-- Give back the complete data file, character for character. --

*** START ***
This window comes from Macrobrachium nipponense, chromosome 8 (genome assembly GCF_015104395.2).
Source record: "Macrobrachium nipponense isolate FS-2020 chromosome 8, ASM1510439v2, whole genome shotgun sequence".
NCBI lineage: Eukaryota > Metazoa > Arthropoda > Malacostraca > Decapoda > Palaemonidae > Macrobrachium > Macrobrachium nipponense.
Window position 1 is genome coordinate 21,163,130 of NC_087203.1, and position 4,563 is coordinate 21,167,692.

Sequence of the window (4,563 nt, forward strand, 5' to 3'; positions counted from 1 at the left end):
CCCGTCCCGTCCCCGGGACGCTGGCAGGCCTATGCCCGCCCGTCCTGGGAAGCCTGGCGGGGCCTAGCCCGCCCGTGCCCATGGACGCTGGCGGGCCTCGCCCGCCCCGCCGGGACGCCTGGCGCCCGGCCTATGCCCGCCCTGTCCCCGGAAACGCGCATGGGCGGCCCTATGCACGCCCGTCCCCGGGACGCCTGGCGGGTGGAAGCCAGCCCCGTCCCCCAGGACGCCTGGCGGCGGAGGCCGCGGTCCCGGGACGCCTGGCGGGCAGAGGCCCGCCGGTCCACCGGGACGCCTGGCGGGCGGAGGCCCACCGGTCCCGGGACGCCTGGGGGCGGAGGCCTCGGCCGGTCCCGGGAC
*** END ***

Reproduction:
This window comes from Macrobrachium nipponense, chromosome 8 (genome assembly GCF_015104395.2).
Source record: "Macrobrachium nipponense isolate FS-2020 chromosome 8, ASM1510439v2, whole genome shotgun sequence".
NCBI lineage: Eukaryota > Metazoa > Arthropoda > Malacostraca > Decapoda > Palaemonidae > Macrobrachium > Macrobrachium nipponense.
Window position 1 is genome coordinate 21,163,130 of NC_087203.1, and position 4,563 is coordinate 21,167,692.

Sequence of the window (4,563 nt, forward strand, 5' to 3'; positions counted from 1 at the left end):
CCCGTCCCGTCCCCGGGACGCTGGCAGGCCTATGCCCGCCCGTCCTGGGAAGCCTGGCGGGGCCTAGCCCGCCCGTGCCCATGGACGCTGGCGGGCCTCGCCCGCCCCGCCGGGACGCCTGGCGCCCGGCCTATGCCCGCCCTGTCCCCGGAAACGCGCATGGGCGGCCCTATGCACGCCCGTCCCCGGGACGCCTGGCGGGTGGAAGCCAGCCCCGTCCCCCAGGACGCCTGGCGGCGGAGGCCGCGGTCCCGGGACGCCTGGCGGGCAGAGGCCCGCCGGTCCACCGGGACGCCTGGCGGGCGGAGGCCCACCGGTCCCGGGACGCCTGGGGGCGGAGGCCTCGGCCGGTCCCGGGAC